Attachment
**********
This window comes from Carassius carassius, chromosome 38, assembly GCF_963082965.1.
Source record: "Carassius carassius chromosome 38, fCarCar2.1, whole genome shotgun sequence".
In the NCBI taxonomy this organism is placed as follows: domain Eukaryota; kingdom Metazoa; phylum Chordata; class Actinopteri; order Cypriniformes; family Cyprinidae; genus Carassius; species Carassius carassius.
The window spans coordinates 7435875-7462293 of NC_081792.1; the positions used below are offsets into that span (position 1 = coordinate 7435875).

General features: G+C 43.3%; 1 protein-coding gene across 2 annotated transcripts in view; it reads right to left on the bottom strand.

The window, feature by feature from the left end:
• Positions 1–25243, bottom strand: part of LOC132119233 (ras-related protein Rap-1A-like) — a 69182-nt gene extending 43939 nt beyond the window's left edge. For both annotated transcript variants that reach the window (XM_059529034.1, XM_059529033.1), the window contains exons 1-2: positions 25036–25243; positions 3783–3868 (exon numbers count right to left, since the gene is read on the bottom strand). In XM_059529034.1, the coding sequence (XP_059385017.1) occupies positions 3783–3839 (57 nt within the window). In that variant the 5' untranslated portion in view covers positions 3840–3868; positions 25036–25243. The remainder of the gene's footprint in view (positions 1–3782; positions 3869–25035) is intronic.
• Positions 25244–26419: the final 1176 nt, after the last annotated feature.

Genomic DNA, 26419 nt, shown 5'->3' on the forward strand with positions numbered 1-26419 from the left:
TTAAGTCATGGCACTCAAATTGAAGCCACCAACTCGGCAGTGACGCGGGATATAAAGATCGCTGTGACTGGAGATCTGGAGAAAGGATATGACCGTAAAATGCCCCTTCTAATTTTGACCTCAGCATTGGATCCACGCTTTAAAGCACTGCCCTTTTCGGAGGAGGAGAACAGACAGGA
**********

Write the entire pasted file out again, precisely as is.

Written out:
This window comes from Carassius carassius, chromosome 38, assembly GCF_963082965.1.
Source record: "Carassius carassius chromosome 38, fCarCar2.1, whole genome shotgun sequence".
In the NCBI taxonomy this organism is placed as follows: domain Eukaryota; kingdom Metazoa; phylum Chordata; class Actinopteri; order Cypriniformes; family Cyprinidae; genus Carassius; species Carassius carassius.
The window spans coordinates 7435875-7462293 of NC_081792.1; the positions used below are offsets into that span (position 1 = coordinate 7435875).

General features: G+C 43.3%; 1 protein-coding gene across 2 annotated transcripts in view; it reads right to left on the bottom strand.

The window, feature by feature from the left end:
• Positions 1–25243, bottom strand: part of LOC132119233 (ras-related protein Rap-1A-like) — a 69182-nt gene extending 43939 nt beyond the window's left edge. For both annotated transcript variants that reach the window (XM_059529034.1, XM_059529033.1), the window contains exons 1-2: positions 25036–25243; positions 3783–3868 (exon numbers count right to left, since the gene is read on the bottom strand). In XM_059529034.1, the coding sequence (XP_059385017.1) occupies positions 3783–3839 (57 nt within the window). In that variant the 5' untranslated portion in view covers positions 3840–3868; positions 25036–25243. The remainder of the gene's footprint in view (positions 1–3782; positions 3869–25035) is intronic.
• Positions 25244–26419: the final 1176 nt, after the last annotated feature.

Genomic DNA, 26419 nt, shown 5'->3' on the forward strand with positions numbered 1-26419 from the left:
TTAAGTCATGGCACTCAAATTGAAGCCACCAACTCGGCAGTGACGCGGGATATAAAGATCGCTGTGACTGGAGATCTGGAGAAAGGATATGACCGTAAAATGCCCCTTCTAATTTTGACCTCAGCATTGGATCCACGCTTTAAAGCACTGCCCTTTTCGGAGGAGGAGAACAGACAGGA